An agreement between Turkey and the United States to combat the illicit trade in antiquities and other cultural property has divided historians and preservationists over whether the accord will curb smuggling or undermine minority heritage that faces neglect or worse.
A memorandum of understanding signed last month imposes US import restrictions on archaeological objects 250 years or older that the Turkish government has not licenced to leave the country. The aim is “to reduce the incentive for pillage of irreplaceable archaeological and ethnological material representing Turkey’s cultural heritage,” according to the agreement, which becomes binding once the governments notify each other that their procedures for enforcement are ready.
The US is considered the second-biggest destination after Europe for illegally sourced antiquities, a criminal industry estimated to be worth as much as $6bn, although hard figures are scarce. The US State Department has signed bilateral agreements with a host of countries to stem the trade and bolster a Unesco convention from 1970 to which both Turkey and the United States belong.
“For the [Unesco] treaty to have domestic effect under American law, an MOU is needed,” says Tess Davis, executive director at the Antiquities Coalition, which supported the agreement. “US import restrictions can deal a major blow against the global black market in looted Turkish antiquities.”
The agreement arrives in response “to looting on a grand scale” in Turkey over the last decade or so, says Omur Harmansah, an archaeologist at the University of Illinois at Chicago who directs an archaeological survey project in central Turkey and wrote a letter in support of the memorandum. “The only way to stop this is to limit the circulation of antiquities and cut down the antiquities market, which is what this agreement does.”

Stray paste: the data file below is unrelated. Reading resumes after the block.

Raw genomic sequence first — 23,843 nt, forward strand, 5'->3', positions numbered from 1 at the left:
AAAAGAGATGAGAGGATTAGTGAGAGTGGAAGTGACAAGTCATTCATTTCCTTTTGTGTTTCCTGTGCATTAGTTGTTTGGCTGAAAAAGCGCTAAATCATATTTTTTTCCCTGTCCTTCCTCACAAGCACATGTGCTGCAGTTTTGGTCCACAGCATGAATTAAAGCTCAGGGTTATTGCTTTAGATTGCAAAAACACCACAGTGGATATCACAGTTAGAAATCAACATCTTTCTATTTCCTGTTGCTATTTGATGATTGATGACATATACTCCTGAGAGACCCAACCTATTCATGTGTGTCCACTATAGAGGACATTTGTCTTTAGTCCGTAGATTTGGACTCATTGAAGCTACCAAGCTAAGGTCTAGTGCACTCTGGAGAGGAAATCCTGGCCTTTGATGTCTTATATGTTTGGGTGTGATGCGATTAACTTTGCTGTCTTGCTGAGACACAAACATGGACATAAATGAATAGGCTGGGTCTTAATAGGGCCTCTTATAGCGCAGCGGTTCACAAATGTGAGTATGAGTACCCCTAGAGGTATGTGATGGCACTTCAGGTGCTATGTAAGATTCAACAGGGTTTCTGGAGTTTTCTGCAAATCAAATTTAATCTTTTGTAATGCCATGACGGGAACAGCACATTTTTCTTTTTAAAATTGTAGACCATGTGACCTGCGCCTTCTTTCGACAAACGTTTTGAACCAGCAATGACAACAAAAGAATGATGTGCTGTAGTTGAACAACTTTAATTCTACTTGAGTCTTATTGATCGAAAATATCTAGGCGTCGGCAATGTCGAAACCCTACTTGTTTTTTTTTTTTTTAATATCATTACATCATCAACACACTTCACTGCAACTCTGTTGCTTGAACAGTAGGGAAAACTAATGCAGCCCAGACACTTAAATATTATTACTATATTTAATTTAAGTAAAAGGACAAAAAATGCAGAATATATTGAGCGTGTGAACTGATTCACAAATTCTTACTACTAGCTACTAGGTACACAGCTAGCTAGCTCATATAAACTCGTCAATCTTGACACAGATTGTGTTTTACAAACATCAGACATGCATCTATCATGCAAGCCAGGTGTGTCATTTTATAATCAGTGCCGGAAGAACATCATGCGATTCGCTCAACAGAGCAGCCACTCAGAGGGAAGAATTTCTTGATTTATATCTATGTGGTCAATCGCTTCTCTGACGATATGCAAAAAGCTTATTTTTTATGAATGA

The accord also expands cultural exchanges between the two countries, which Harmansah says could encourage more travelling exhibitions or long-term loans between US and Turkish museums. The agreement could also ease challenges for American archaeologists who face bureaucratic hurdles in leading excavations, observers say.
New rules do not apply to thousands of objects
The new rules will not be retroactively applied to the tens of thousands of objects, some held by Western collectors and museums, that Turkey seeks to repatriate. But it will forestall future costly legal disputes, Turkey’s culture minister, Nuri Aksoy, said at the 19 January signing.
Turkey is studded with vestiges of myriad civilisations, from Neolithic temples to Roman amphitheatres to medieval cathedrals and Ottoman mosques. Critics accuse the Islamist-rooted government of prioritising certain periods and cultures, motivated by tourism revenues or nationalist policies. Sites and objects from Turkey’s Hellenistic period draw millions of visitors each year, while Byzantine and Armenian heritage is often neglected or suffers from substandard restoration work.
While the memorandum does not address immoveable cultural property, poor stewardship of World Heritage-listed sites in recent years points to a chequered record on protecting minority cultures, according to the memorandum’s opponents, including Armenian-American and Greek-American lobbying organisations that promote the rights of those dwindling communities in Turkey. Other critics include the Global Heritage Alliance and the Association of Art Museum Directors (AAMD), which argue that Turkey has not fulfilled the prerequisites of the deal by failing to safeguard cultural sites.